A: The situation is that when India and Pakistan gained
independence and were partitioned, the Muslim middle class, which
provided some leadership, went to Pakistan. So what stayed behind in
India was a small number of landed families – aristocracy, because
the aristocracy always stays where the land is. And a large number
of Muslim very poor who were earlier working in areas where there
was some employment for them, like artisans -- manufacturing
activities, which were cottage industry really, and which have
tended to die out with the advent of industrialization. For example,
people in textiles people in printing, people in furniture making
and professions like these, have been significantly Muslim people.
And these people have been increasingly unemployed. Thy are often
illiterate and therefore ill-equipped for the modern competitive
market and therefore there is a tendency now to blame the Muslims in
India for the increasing poverty in this country.
Q: So despite the economic
boom, between 30% and 40% of people in India, depending on how we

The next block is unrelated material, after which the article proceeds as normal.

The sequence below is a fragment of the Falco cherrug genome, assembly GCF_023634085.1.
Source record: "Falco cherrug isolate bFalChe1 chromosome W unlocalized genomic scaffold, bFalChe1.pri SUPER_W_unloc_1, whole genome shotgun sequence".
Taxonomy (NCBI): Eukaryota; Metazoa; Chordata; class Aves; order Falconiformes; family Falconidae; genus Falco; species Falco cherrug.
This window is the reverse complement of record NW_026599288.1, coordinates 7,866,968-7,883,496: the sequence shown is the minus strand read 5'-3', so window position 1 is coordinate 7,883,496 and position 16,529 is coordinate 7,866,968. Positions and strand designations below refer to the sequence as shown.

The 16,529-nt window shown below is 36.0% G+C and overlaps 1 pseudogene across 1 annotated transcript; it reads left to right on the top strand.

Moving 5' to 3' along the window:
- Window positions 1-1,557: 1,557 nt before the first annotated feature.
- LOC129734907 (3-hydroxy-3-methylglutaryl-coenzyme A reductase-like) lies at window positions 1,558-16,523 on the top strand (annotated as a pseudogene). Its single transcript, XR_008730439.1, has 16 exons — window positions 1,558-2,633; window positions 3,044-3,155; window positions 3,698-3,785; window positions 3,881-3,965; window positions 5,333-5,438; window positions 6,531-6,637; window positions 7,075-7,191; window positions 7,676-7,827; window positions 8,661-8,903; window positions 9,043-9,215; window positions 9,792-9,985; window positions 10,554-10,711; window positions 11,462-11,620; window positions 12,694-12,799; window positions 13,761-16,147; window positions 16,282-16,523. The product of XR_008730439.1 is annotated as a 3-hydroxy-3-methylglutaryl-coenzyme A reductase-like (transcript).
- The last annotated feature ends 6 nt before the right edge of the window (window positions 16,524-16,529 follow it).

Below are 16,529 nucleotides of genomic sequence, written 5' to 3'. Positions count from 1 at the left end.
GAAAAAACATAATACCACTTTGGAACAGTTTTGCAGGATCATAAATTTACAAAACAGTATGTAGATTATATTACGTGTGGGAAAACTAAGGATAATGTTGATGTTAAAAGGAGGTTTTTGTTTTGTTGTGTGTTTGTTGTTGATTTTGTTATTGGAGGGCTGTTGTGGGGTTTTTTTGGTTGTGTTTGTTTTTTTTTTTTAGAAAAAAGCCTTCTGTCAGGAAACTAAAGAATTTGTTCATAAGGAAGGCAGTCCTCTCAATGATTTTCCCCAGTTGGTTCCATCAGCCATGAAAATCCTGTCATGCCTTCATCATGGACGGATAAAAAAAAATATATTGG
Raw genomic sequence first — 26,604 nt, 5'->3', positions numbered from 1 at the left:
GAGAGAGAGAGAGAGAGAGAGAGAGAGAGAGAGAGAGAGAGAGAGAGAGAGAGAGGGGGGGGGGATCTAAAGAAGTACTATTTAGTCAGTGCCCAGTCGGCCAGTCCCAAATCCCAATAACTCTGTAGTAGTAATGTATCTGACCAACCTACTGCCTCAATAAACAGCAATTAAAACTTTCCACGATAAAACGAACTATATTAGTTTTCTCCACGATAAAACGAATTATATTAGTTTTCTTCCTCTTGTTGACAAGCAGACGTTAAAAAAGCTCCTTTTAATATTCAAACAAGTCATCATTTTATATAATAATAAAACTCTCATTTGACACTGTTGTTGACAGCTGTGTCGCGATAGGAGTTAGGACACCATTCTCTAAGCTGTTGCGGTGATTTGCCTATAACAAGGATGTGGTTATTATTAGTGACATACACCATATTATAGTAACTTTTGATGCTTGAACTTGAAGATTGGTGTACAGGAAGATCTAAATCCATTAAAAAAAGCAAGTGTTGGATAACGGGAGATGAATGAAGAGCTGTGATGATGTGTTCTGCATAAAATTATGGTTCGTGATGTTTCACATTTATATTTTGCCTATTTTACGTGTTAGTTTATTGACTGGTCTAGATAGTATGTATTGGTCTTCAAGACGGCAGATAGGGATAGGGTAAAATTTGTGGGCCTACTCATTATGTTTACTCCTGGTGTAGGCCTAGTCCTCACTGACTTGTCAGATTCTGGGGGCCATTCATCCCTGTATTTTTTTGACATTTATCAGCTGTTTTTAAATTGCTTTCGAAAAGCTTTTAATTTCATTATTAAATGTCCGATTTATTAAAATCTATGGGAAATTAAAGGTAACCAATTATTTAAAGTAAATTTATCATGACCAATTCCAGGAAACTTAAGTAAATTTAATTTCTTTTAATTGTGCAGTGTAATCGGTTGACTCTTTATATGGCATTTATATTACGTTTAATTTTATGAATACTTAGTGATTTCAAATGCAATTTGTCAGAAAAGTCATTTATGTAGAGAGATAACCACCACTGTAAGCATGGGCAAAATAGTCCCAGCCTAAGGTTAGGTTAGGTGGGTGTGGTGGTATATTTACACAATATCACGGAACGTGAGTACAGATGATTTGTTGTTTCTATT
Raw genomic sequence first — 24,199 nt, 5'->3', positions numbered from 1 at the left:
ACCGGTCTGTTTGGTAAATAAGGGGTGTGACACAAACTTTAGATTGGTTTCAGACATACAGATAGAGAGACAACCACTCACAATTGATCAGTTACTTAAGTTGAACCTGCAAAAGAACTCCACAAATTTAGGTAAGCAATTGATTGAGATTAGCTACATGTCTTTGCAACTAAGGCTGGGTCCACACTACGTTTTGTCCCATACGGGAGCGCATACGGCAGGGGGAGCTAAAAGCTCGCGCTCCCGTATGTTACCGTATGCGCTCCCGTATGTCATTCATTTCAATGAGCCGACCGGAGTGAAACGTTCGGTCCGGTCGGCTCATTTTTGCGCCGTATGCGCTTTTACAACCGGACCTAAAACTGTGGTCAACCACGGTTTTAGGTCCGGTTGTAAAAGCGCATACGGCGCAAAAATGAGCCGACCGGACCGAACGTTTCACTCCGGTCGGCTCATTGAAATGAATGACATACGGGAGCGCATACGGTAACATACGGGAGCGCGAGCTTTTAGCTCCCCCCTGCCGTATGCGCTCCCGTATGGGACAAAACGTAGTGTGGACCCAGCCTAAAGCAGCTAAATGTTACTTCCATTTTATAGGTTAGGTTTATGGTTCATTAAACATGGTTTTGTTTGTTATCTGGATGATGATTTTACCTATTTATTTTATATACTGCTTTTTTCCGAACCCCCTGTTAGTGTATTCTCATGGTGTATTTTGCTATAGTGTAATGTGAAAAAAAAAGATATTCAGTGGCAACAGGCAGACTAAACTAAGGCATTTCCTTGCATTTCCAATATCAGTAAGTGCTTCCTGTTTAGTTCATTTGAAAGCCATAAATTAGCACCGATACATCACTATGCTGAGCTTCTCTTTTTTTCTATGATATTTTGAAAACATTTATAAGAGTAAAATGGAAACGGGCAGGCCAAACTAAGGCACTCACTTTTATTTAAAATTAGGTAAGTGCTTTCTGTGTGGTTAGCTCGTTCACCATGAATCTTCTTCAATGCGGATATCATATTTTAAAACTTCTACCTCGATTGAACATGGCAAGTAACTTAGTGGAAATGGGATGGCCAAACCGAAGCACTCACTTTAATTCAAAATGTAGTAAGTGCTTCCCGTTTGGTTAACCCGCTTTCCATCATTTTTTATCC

measure, remain below the poverty line. Ethnic and religious
tensions seem to be on the rise and the war over Kashmir is not
over. In your opinion, what policies would help solve India’s
security forces patrol in Kashmir on election
A: I think what India needs is a focus on welfare in terms
of feeding its people, in terms of educating its people, and in
terms of being able to provide them basic medical services and other
things of this nature. And for doing this, I think it needs to
abandon its current free-market-at-all-cost, its shock-therapy
economic policies and focus on social welfare. The second thing is:
it must abandon this crippling arms race with Pakistan and it must
come to some sensible policies over Kashmir which can make a big
difference. And the third is, I think, it should treat its
minorities more fairly because there have been large-scale pogroms
against the Muslims in particular in the last fifteen years. I think
they must uphold the value of the system of justice and punish
people who have been involved in these killings and must protect the
minorities from this sort of attack in the future. This is the way,
I think, to a better India.